Life in Medieval Italy
In the time following the end of the Western Roman Empire known popularly as the Dark Ages, Italy faced great hardship due to the political and military struggles among the Byzantines, the Lombards and the Franks, along with a visible collapse of the Mediterranean trade.
Towns of early medieval Italy consisted of basic houses, in the gardens of which town dwellers would grow their own food. However, as the Dark Ages wore on, Italy emerged as a key player in the new flourishing of civilization across Europe. The centuries that cover this period, between the Dark Ages and the Renaissance, are known as the High Middle Ages and portray the quintessential image of Medieval Italy.
The End of the Dark Ages
In the 11th century trade gradually rose particularly on the seas, where the four cities of Amalfi, Pisa, Genoa and Venice became major trading poles. Papal authority increased and the diatribes over power between the Holy See and the Emperor began.
During the 11th century, Lombard and Byzantine possessions in Southern Italy were taken over by the Normans, who arrived in the area as hired mercenaries. In spite of having been hired by both Lombard and Byzantine rulers, they eventually decided to take the land for themselves. The Norman conquest of Southern Italy concluded nearly six hundred years of Lombard and Byzantine rule over the area, and also marked the end of ruling for a series of independent cities. The Normans then set their sights on Muslim Sicily, and began the Christian reconquest of the island thanks to the action of Robert Guiscard and his brother Roger, who gained power over Messina. The conquest of Sicily was long and difficult, and it would only end well into the 12th century.
The twelfth century saw the Normans continue their conquests under powerful leaders such as Roger I and Roger II of Sicily. It was Roger II who consolidated all the Norman territories into the new Kingdom of Sicily, with himself as its first king. The assumption of such power was approved neither by the Pope nor by local people. With the Pope's death, Roger helped electing an Antipope who, in exchange, crowned him King of Sicily in 1130. Shortly thereafter, the official Pope, backed by Imperial armies, began a campaign to conquest Southern Italy. After a series of bloody battles, the Normans were eventually accepted as the rulers of South of Italy by Pope Innocent II.
After the death of Roger II, Emperor Manuel I Komnenos made an attempt to regain the lands taken by the Normans in 1155. Generals Michael Palaeogus and John Doukas, along with a Byzantine army and a hefty amount of gold, attacked Apulia trying to take advantage of the untested new King, William.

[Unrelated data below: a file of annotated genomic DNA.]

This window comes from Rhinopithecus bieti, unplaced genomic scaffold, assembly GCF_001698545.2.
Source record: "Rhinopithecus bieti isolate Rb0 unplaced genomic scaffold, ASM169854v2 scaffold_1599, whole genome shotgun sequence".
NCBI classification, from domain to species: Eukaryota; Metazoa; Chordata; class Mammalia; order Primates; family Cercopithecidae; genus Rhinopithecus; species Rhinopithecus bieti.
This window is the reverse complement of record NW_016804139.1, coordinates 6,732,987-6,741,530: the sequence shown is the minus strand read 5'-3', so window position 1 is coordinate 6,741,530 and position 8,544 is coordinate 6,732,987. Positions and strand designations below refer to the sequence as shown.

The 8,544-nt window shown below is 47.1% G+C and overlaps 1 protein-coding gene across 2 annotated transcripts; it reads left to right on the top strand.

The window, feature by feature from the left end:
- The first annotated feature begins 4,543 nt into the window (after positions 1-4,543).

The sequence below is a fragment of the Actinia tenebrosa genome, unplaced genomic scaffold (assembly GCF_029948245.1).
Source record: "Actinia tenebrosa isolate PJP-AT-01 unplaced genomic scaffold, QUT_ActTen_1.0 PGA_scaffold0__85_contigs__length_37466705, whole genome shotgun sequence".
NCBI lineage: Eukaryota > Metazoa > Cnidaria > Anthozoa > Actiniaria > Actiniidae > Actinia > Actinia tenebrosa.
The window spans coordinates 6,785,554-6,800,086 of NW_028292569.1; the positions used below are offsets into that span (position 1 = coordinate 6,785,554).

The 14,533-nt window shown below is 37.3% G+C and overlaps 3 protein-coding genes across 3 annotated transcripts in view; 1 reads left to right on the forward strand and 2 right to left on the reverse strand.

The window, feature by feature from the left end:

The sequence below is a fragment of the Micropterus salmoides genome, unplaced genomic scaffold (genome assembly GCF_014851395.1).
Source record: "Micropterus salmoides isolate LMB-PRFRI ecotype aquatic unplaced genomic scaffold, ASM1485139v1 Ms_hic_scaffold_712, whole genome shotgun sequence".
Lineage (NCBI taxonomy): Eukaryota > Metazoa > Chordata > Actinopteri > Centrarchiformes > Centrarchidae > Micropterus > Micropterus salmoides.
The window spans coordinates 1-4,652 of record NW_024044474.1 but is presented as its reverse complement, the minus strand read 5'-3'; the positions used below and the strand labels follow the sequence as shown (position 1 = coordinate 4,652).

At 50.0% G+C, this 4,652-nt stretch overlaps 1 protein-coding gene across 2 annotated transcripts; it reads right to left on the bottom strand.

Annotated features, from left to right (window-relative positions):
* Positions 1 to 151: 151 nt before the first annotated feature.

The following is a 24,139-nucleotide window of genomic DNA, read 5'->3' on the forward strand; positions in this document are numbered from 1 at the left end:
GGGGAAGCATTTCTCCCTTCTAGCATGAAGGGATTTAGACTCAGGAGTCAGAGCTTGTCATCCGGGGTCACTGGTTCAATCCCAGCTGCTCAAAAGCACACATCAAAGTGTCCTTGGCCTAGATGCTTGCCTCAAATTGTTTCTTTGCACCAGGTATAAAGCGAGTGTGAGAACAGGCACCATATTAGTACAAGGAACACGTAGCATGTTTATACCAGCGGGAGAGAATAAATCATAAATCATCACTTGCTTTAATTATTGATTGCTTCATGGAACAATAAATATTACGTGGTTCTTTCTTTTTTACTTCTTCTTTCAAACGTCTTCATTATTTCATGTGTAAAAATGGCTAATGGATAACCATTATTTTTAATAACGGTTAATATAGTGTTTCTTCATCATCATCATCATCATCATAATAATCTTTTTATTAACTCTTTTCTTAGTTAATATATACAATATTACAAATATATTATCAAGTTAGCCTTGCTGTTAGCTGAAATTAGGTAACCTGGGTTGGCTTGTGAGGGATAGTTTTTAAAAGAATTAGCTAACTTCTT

During the 12th century the Italian cities belonging to the Holy Roman Empire put a collective effort to gain their independence. Their eventual success was to set the political panorama of Northern Italy up to the 19th century. These fights were funded by the Byzantine Empire, which desired to end for good German domination upon the peninsula.
If you're interested to see how life truly was for people at the time of the Norman conquest, classic movies Brancaleone and Brancaleone alle crociate by Mario Monicelli are a good place to start. Monicelli did quite a bit of research before producing the movies and the characters are quite believable. The language used is not, indeed, modern Italian, but an Italian vernacular very close to what was used at the time. If you're interested, the movies are both available on youtube.
During the 13th century, many parts of Europe were experiencing a good economic growth. Trade routes, on both land and sea, linked Italy’s Mediterranean ports to the Hanseatic League of Germany and other trade networks in Europe.
During this period, the city-states of Italy widely expanded and grew in terms of power, to the point of eventually becoming fully independent from the Holy Roman Empire. Apart from Naples, all other city-states had managed to remain independent fror foreign power. It was in this period that new infrastructures and commerce methods developed, along with seminal institutions and concepts of modern life, like banks and exchange markets.
During the 14th century, Italy experienced a series of natural catastrophes, causing the economy to experience a set back. This, in fact, happened a bit everywhere in Europe. Geologists named this period Little Ice Age: it caused profound climatic instability which had as a consequence a severe decline of agricultural output and a rise of epidemics and famine.
The war between France and England disrupted trade in many parts of North Western Europe, mainly in 1345. However, the most devastating event of all was the infamous Black Death, the bubonic plague, who decimated Italian and European population.